The Return of ‘The Wobblies’
For May Day, a reissue of a classic documentary about a radical labor movement
Recently, a large group of Amazon employees in a warehouse in Staten Island won a highly contentious vote for a labor union by a considerable margin. As significant a win for organized labor as that was, it was merely the highest-profile case in what has been a broader trend toward unionization in the service sector. At least 16 Starbucks branches have officially formed unions, for instance. And then there are the employees at Apple stores in New York City and Atlantawho embarked on their own unionization campaigns, with the Atlanta employees filing a petition with the National Labor Relations Board to unionize.
In short, workers’ rights are very much in the air. That makes it the perfect time for the re-emergence of The Wobblies in the cinematic landscape. The Museum of Modern Art has given Stewart Bird and Deborah Shaffer’s 1979 documentary about the early years of the Industrial Workers of the World (IWW) a 4K restoration, and distributor Kino Lorber is giving it not only theatrical runs in select cities (including New York’s Metrograph theater), but also sponsoring special screenings on May Day, May 1, across the country (check out this site to see if it will be playing near you). For those, like me, who had never heard of the film before the announcement of the new restoration, the experience may prove to be an inspiring one.
Aesthetically speaking, The Wobblies is basically a talking-heads documentary, of a type that Ken Burns later popularized in many of his television nonfiction epics. The film introduces all its interview subjects by name in the opening credits—and, in its most noteworthy aesthetic touch, subsequently never shows their names again onscreen, the opposite of what most documentaries do in order to help the audience keep the characters straight. Instead, it essentially makes all of these people equal—fitting for a movement founded on collective action. Interspersed among the film’s many interviews are copious amounts of archival stills and historical footage. Outside of the film’s onscreen interview segments, the film’s soundtrack features a wealth of folk songs from the era, as well as voiceover narration from Roger Baldwin, one of the founders of the American Civil Liberties Union.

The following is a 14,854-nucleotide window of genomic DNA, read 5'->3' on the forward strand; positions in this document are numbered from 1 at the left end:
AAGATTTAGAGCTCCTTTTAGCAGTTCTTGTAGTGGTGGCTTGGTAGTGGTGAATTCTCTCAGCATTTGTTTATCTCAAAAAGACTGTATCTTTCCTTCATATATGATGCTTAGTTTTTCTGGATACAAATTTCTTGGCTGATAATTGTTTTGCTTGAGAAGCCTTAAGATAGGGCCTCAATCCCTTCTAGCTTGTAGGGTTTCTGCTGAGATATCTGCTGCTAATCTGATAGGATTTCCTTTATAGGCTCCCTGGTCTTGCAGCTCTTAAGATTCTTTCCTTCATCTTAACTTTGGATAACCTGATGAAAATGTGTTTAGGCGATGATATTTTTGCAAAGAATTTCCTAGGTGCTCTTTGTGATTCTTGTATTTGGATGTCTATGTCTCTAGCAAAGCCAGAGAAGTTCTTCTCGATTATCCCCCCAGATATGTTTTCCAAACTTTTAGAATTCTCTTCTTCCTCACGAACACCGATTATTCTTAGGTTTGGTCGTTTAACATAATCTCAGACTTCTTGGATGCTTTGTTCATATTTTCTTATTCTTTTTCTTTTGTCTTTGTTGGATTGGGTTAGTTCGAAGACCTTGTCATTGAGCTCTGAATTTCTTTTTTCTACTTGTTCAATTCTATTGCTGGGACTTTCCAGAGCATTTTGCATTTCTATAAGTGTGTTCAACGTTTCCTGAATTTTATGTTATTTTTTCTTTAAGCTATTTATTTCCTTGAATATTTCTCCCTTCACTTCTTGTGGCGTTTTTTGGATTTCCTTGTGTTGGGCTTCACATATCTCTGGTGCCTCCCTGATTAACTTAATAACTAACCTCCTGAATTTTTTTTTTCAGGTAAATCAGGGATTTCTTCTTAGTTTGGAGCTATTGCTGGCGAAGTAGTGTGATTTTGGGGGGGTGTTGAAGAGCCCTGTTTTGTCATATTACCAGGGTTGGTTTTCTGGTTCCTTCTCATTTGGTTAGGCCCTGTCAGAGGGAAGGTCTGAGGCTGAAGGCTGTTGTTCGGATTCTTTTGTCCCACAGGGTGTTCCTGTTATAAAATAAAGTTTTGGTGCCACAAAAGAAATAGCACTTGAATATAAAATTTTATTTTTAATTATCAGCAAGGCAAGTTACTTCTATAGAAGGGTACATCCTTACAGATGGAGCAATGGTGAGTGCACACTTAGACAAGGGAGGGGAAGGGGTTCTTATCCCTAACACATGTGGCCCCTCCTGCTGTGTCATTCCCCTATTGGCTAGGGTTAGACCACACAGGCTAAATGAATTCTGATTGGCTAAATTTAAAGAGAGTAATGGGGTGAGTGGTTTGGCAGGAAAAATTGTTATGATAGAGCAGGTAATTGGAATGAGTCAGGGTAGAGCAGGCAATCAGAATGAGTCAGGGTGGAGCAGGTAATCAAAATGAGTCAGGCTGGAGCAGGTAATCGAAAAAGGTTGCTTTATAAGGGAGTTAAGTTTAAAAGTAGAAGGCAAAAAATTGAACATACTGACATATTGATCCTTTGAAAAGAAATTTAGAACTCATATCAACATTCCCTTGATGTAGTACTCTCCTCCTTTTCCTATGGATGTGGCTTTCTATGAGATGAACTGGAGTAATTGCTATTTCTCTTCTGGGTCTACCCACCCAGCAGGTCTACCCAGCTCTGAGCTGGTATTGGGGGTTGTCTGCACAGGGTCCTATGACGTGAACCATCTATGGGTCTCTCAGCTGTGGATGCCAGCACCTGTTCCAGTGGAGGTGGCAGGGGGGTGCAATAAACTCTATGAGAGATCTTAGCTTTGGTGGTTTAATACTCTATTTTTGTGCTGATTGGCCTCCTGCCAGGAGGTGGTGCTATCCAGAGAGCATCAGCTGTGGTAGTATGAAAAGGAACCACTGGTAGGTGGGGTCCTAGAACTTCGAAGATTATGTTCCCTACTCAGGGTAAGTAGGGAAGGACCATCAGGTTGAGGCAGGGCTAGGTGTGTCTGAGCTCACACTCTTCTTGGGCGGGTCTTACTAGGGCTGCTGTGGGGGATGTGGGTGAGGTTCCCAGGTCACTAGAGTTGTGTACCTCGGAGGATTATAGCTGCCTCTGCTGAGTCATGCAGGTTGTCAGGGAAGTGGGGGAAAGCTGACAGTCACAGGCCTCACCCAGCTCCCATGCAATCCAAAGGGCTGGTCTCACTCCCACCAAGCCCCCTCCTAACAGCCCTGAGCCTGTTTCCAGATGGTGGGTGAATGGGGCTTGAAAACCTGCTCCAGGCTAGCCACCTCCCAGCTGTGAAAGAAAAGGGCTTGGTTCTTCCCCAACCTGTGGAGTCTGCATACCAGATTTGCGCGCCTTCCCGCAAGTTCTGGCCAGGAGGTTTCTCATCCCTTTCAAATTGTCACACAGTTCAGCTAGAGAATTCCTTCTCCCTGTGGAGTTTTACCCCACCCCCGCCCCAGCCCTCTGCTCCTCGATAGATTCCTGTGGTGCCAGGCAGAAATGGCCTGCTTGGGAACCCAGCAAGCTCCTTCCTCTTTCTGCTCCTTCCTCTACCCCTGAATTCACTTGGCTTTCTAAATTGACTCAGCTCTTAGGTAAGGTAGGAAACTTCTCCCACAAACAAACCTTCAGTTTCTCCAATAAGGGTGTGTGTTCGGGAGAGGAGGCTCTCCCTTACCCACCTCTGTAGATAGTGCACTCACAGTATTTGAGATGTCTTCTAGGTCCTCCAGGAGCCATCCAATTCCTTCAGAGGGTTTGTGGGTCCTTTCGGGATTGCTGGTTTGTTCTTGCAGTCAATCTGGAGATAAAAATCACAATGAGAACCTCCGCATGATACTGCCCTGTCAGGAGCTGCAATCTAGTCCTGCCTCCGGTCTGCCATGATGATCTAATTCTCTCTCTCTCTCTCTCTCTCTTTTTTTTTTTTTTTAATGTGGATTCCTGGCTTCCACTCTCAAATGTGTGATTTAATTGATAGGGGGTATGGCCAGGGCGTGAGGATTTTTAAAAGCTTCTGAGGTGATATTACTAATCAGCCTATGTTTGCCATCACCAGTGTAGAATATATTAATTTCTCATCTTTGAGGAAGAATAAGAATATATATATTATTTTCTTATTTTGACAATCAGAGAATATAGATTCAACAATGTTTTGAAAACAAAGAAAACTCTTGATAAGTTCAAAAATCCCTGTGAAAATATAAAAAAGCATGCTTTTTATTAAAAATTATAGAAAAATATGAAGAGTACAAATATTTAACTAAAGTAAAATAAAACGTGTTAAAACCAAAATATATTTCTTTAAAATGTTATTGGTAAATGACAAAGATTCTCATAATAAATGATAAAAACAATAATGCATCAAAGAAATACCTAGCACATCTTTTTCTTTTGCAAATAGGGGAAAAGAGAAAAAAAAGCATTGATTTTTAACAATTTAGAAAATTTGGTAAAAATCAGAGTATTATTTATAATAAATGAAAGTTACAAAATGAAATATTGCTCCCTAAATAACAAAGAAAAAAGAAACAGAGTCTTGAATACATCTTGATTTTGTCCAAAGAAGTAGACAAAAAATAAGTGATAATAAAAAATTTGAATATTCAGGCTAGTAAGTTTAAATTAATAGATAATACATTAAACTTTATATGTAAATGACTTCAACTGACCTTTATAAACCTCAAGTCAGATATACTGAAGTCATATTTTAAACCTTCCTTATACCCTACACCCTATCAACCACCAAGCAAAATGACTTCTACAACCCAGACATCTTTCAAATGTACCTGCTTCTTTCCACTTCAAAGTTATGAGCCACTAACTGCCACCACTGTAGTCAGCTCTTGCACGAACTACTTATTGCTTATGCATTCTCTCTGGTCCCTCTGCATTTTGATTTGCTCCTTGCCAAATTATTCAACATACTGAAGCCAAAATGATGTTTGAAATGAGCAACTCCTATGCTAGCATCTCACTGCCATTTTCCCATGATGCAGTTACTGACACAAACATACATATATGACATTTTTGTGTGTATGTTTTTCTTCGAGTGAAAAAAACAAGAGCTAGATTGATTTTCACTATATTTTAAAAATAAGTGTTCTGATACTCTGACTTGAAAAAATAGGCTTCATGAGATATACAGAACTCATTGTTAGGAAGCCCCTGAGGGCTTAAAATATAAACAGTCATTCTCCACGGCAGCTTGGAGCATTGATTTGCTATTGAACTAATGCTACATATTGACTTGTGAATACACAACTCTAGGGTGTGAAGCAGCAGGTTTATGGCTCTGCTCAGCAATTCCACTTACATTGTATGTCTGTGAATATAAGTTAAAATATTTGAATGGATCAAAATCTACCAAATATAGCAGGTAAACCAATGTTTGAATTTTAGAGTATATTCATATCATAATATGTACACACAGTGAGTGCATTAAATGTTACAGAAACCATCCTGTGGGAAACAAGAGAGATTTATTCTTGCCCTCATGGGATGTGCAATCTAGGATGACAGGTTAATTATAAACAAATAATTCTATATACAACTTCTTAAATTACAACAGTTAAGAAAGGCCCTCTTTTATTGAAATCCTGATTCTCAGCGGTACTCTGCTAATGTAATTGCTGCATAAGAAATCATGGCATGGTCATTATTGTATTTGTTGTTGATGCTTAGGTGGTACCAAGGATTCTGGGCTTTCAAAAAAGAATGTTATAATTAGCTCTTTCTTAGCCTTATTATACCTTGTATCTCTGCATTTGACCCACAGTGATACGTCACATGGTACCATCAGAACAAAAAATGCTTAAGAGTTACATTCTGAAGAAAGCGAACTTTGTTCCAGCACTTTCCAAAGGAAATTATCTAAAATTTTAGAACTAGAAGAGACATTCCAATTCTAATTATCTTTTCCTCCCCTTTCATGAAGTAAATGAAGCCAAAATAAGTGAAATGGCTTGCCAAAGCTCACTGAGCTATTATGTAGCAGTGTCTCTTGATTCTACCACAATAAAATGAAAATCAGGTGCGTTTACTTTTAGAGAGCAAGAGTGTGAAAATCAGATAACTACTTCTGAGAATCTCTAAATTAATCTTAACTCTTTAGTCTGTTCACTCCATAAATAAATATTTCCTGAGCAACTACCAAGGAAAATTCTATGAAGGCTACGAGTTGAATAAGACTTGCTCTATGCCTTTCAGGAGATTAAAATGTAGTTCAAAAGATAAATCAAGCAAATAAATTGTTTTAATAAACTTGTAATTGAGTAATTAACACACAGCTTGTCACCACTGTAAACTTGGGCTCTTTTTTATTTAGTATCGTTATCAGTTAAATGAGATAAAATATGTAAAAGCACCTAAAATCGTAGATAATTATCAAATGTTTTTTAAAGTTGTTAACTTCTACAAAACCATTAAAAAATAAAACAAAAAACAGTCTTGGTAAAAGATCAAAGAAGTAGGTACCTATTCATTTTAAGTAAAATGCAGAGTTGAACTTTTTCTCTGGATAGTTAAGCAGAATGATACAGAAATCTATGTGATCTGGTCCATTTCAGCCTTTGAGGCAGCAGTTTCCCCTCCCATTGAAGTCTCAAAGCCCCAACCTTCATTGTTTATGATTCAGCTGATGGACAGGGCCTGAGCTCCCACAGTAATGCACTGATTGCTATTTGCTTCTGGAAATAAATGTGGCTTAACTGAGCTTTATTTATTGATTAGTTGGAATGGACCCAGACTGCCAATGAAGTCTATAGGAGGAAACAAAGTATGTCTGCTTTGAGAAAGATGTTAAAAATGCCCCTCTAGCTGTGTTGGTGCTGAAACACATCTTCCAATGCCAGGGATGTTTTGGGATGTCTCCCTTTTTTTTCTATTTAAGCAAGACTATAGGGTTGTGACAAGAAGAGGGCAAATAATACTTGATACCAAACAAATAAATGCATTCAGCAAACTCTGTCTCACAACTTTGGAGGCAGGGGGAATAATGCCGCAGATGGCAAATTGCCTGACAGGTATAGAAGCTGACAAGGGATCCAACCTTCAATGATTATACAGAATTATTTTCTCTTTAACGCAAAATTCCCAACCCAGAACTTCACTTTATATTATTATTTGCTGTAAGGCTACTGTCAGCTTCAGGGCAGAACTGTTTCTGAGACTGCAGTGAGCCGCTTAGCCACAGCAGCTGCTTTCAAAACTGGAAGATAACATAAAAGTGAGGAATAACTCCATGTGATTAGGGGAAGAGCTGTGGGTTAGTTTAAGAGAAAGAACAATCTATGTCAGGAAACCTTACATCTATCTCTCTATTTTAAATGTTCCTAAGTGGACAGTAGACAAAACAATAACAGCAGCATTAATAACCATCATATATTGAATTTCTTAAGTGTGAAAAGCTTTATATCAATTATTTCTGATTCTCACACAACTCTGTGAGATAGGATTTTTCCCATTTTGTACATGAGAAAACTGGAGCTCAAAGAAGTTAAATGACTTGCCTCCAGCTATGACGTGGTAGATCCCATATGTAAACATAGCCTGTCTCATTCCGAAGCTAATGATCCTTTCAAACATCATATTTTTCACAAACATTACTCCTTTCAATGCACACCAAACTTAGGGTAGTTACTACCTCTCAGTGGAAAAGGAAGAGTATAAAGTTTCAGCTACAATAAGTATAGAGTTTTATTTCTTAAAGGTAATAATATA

Lest that all make The Wobblies sound like merely a dry history lesson, the quality of the voices make the film as gripping as it is informative. In chronicling the IWW’s groundbreaking, incendiary early years, Bird and Shaffer went straight for people who were in the thick of it all. The directors constructed the film primarily out of eyewitness accounts offered up by many of the eponymous “wobblies”—the informal name given to members of the IWW—who participated in some of the crucial labor actions of the era. The 1912 “Bread and Roses” textile workers strike in Lawrence, Massachusetts—with immigrants making up many of the participants—gets considerable attention in the film, as does the 1917 miners strike in Bisbee, Arizona, that led a posse of lawmen to illegally arrest and deport about 1,300 striking workers outside of the town, among other landmarks in labor organizing.
Naturally, by the time the directors interviewed many of the these people, they were all at an advanced age. But there’s nothing sclerotic about the passion they all exude as they reminisce about what they did and saw. If anything, it’s inspiring to see these people recount even their most harrowing experiences with something like nostalgic calm. These people have survived and lived to tell us all about being on the front lines of the fight for the rights and dignity of the kind of workers society at large had previously deemed unworthy of representation.
These testimonials infuse The Wobblies with an autumnal glow. That glow becomes especially poignant towards the end of the film, when Bird and Shaffer inevitably get to the schism that develops in the 1920s between IWW members who embraced Communism and those who looked at it with suspicion in the wake of the First Red Scare during World War I. But as capitalist exploitation has continued to persist in the ensuing decades, so has the IWW’s legacy of keeping the battle for workers’ rights alive. Bird and Shaffer’s sober, dignified, yet quietly impassioned tribute to an earlier generation of organizers and protesters offers a necessary reminder that, despite the considerable strides that have made since the 1920s, the fight is far from over.